I have a reason that Norwegians might consider immigrating to the United States: taxes. Yes, they seem to have it made in Norway with universal health care, free college and a senior pension for all, but at what cost? All these benefits are paid for by two primary sources of government income.
The first is taxes. For the year 2017, Norwegians paid personal income tax from a low rate of 24 percent and up to a high rate of 38.52 percent. In addition, they paid a social security tax of 22.3 percent split between the employer and employee. However, we are not through yet because they also must pay a value-added tax (like sales tax) of 25 percent on most purchases.
The second major source of income is revenue collected from offshore oil wells in the form of royalties, taxes and profit sharing with the state-owned oil company Statoil. I find it interesting that Norway, a country that prides itself in having a strong focus on renewable-energy production, should subsidize the lifestyle of its citizens by the sale of oil to the world market. To me it has a “do as I say not as I do” feel especially since I recently read that the Norwegian government is pushing very hard to have all cars in Norway powered by electricity very soon.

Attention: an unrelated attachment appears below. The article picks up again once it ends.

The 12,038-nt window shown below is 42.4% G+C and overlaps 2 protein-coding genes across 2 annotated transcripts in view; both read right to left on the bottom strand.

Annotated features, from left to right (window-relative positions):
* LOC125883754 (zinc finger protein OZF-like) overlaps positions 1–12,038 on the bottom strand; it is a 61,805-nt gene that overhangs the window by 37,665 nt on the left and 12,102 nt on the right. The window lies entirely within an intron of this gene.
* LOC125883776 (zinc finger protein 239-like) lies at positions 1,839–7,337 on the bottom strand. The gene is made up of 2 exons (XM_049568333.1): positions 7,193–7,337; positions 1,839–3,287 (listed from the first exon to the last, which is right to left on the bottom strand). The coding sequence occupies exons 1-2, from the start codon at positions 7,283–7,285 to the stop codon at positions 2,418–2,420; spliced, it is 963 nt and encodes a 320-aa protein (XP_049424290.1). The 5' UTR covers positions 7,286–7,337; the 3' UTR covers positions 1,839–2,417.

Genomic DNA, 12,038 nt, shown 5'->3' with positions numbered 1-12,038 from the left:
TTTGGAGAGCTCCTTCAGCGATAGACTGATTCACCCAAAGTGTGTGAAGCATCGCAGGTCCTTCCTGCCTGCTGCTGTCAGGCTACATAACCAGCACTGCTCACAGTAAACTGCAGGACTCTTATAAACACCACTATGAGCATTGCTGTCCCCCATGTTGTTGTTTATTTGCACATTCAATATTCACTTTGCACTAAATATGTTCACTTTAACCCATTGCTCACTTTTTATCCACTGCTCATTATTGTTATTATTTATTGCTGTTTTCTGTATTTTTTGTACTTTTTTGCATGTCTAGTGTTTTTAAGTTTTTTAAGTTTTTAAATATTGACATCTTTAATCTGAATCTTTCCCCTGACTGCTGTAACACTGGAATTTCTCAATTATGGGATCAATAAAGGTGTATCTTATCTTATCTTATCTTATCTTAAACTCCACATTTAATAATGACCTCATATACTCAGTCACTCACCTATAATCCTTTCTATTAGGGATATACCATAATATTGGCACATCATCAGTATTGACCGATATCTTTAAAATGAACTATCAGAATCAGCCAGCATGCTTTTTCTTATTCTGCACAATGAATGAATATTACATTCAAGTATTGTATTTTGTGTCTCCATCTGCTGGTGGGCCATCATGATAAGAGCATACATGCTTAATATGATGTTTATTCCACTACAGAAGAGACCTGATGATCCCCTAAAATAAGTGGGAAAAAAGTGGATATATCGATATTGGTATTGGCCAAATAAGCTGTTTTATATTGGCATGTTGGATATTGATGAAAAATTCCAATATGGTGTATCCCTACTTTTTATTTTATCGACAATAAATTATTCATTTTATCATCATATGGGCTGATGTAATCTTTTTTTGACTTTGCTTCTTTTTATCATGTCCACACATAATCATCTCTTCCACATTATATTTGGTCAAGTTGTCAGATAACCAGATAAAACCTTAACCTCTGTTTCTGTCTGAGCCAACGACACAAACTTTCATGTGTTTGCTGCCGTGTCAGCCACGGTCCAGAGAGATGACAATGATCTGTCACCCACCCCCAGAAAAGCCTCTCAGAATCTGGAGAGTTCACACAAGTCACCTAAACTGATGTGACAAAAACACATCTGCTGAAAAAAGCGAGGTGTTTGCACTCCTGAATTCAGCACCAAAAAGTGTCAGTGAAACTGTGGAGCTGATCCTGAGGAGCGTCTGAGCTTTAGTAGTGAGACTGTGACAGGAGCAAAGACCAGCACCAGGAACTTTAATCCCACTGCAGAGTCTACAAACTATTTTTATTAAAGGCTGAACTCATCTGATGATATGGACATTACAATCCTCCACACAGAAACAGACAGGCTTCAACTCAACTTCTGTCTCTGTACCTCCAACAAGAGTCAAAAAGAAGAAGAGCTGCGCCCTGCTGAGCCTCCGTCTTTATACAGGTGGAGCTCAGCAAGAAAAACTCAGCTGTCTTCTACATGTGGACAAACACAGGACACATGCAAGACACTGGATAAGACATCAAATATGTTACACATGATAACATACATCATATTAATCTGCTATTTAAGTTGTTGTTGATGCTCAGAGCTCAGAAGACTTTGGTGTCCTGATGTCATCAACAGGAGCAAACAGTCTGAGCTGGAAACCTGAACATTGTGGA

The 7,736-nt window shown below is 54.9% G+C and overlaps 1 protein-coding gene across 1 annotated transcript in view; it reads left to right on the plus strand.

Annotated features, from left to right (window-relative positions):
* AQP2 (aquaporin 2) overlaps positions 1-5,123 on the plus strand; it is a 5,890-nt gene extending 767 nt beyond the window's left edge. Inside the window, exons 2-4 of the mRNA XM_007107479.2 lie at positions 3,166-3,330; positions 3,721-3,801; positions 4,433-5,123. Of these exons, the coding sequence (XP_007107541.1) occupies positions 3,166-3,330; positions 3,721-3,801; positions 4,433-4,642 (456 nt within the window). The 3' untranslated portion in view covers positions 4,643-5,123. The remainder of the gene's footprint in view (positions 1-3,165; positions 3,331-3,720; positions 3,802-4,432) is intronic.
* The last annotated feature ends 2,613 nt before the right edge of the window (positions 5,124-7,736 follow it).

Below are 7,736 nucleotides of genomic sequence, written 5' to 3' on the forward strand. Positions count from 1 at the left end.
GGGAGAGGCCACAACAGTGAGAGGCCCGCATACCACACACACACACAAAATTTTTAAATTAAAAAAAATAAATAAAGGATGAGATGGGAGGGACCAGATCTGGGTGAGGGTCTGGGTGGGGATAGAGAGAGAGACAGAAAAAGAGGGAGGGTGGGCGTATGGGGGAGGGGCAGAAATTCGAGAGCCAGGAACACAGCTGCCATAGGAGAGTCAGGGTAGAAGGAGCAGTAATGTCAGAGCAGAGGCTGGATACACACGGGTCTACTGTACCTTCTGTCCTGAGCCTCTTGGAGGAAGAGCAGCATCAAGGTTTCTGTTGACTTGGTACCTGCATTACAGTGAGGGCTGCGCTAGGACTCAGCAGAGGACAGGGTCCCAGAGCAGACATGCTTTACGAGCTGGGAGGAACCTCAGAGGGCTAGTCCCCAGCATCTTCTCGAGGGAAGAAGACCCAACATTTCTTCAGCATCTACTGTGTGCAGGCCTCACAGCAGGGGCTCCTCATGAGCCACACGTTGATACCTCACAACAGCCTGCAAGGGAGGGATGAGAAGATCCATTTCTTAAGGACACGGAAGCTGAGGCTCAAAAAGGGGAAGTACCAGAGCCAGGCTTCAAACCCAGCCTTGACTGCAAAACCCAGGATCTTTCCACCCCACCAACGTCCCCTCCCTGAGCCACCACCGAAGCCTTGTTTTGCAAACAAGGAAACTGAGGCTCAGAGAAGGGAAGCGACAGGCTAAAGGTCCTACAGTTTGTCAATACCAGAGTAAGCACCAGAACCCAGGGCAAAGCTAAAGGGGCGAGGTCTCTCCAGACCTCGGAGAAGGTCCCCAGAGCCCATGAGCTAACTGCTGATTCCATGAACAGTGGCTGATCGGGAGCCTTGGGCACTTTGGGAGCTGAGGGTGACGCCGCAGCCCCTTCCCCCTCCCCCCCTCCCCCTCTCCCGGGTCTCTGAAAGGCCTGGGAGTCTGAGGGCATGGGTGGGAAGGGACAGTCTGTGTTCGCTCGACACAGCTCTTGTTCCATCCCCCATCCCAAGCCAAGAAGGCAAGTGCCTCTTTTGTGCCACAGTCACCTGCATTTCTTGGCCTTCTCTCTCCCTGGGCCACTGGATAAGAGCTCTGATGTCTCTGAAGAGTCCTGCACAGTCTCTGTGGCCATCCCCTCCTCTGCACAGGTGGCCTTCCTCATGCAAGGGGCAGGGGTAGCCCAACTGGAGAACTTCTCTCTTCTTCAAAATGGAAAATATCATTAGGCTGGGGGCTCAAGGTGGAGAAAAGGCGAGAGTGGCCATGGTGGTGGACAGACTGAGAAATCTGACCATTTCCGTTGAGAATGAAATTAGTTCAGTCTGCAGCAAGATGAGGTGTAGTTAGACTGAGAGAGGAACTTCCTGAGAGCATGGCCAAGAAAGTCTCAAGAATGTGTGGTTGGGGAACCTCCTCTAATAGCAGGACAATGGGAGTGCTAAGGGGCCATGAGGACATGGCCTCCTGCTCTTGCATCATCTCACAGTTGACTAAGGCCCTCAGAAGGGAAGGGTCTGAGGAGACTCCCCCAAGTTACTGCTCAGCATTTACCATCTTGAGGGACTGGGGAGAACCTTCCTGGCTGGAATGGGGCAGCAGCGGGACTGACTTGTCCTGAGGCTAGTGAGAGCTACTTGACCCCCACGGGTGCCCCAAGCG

The United States certainly has the economic capability to provide the things envied above. It is just a matter of how much in taxes we are willing to pay. Personally, I think a low rate of 32.2 percent plus sales tax, property tax, transit tax and gasoline tax is too high, and if Jay Inslee gets his way we can also add carbon tax.
Lake Forest Park